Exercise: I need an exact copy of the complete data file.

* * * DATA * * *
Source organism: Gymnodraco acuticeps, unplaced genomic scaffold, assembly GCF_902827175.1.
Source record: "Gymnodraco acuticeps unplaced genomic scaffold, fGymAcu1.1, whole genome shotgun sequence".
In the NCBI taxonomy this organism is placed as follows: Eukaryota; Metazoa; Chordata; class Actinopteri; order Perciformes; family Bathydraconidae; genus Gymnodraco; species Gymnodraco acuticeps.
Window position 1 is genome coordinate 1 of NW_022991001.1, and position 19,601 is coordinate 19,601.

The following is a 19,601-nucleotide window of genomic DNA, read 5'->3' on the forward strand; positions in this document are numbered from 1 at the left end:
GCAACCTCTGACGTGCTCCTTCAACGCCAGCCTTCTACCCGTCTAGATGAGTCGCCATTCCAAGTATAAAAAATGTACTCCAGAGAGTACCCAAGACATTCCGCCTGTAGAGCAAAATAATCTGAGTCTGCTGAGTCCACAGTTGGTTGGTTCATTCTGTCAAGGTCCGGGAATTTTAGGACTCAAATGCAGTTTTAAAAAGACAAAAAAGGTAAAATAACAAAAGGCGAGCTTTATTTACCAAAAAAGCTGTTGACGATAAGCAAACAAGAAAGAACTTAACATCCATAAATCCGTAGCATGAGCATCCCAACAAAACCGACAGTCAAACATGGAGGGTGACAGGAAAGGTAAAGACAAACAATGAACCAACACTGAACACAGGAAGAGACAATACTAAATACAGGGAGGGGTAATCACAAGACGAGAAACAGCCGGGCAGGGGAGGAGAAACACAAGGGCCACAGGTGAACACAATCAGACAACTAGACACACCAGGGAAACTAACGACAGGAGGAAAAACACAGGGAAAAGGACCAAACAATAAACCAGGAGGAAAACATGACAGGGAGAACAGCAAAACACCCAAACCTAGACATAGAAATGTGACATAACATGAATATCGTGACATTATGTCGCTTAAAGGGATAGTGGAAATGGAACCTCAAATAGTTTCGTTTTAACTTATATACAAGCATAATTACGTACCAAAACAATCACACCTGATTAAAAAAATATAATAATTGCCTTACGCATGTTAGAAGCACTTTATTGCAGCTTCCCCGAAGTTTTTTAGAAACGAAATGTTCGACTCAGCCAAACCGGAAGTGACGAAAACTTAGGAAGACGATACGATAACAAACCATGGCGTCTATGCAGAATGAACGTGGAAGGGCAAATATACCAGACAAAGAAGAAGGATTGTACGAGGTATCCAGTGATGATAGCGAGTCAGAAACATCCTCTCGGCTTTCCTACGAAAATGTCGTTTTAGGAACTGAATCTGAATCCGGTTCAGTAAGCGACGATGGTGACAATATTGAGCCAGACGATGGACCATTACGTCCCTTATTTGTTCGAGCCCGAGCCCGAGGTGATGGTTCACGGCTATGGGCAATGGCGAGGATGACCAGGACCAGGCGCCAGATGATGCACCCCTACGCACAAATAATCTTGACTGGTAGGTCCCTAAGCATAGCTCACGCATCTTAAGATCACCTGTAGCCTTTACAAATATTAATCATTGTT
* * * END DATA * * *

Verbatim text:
Source organism: Gymnodraco acuticeps, unplaced genomic scaffold, assembly GCF_902827175.1.
Source record: "Gymnodraco acuticeps unplaced genomic scaffold, fGymAcu1.1, whole genome shotgun sequence".
In the NCBI taxonomy this organism is placed as follows: Eukaryota; Metazoa; Chordata; class Actinopteri; order Perciformes; family Bathydraconidae; genus Gymnodraco; species Gymnodraco acuticeps.
Window position 1 is genome coordinate 1 of NW_022991001.1, and position 19,601 is coordinate 19,601.

The following is a 19,601-nucleotide window of genomic DNA, read 5'->3' on the forward strand; positions in this document are numbered from 1 at the left end:
GCAACCTCTGACGTGCTCCTTCAACGCCAGCCTTCTACCCGTCTAGATGAGTCGCCATTCCAAGTATAAAAAATGTACTCCAGAGAGTACCCAAGACATTCCGCCTGTAGAGCAAAATAATCTGAGTCTGCTGAGTCCACAGTTGGTTGGTTCATTCTGTCAAGGTCCGGGAATTTTAGGACTCAAATGCAGTTTTAAAAAGACAAAAAAGGTAAAATAACAAAAGGCGAGCTTTATTTACCAAAAAAGCTGTTGACGATAAGCAAACAAGAAAGAACTTAACATCCATAAATCCGTAGCATGAGCATCCCAACAAAACCGACAGTCAAACATGGAGGGTGACAGGAAAGGTAAAGACAAACAATGAACCAACACTGAACACAGGAAGAGACAATACTAAATACAGGGAGGGGTAATCACAAGACGAGAAACAGCCGGGCAGGGGAGGAGAAACACAAGGGCCACAGGTGAACACAATCAGACAACTAGACACACCAGGGAAACTAACGACAGGAGGAAAAACACAGGGAAAAGGACCAAACAATAAACCAGGAGGAAAACATGACAGGGAGAACAGCAAAACACCCAAACCTAGACATAGAAATGTGACATAACATGAATATCGTGACATTATGTCGCTTAAAGGGATAGTGGAAATGGAACCTCAAATAGTTTCGTTTTAACTTATATACAAGCATAATTACGTACCAAAACAATCACACCTGATTAAAAAAATATAATAATTGCCTTACGCATGTTAGAAGCACTTTATTGCAGCTTCCCCGAAGTTTTTTAGAAACGAAATGTTCGACTCAGCCAAACCGGAAGTGACGAAAACTTAGGAAGACGATACGATAACAAACCATGGCGTCTATGCAGAATGAACGTGGAAGGGCAAATATACCAGACAAAGAAGAAGGATTGTACGAGGTATCCAGTGATGATAGCGAGTCAGAAACATCCTCTCGGCTTTCCTACGAAAATGTCGTTTTAGGAACTGAATCTGAATCCGGTTCAGTAAGCGACGATGGTGACAATATTGAGCCAGACGATGGACCATTACGTCCCTTATTTGTTCGAGCCCGAGCCCGAGGTGATGGTTCACGGCTATGGGCAATGGCGAGGATGACCAGGACCAGGCGCCAGATGATGCACCCCTACGCACAAATAATCTTGACTGGTAGGTCCCTAAGCATAGCTCACGCATCTTAAGATCACCTGTAGCCTTTACAAATATTAATCATTGTT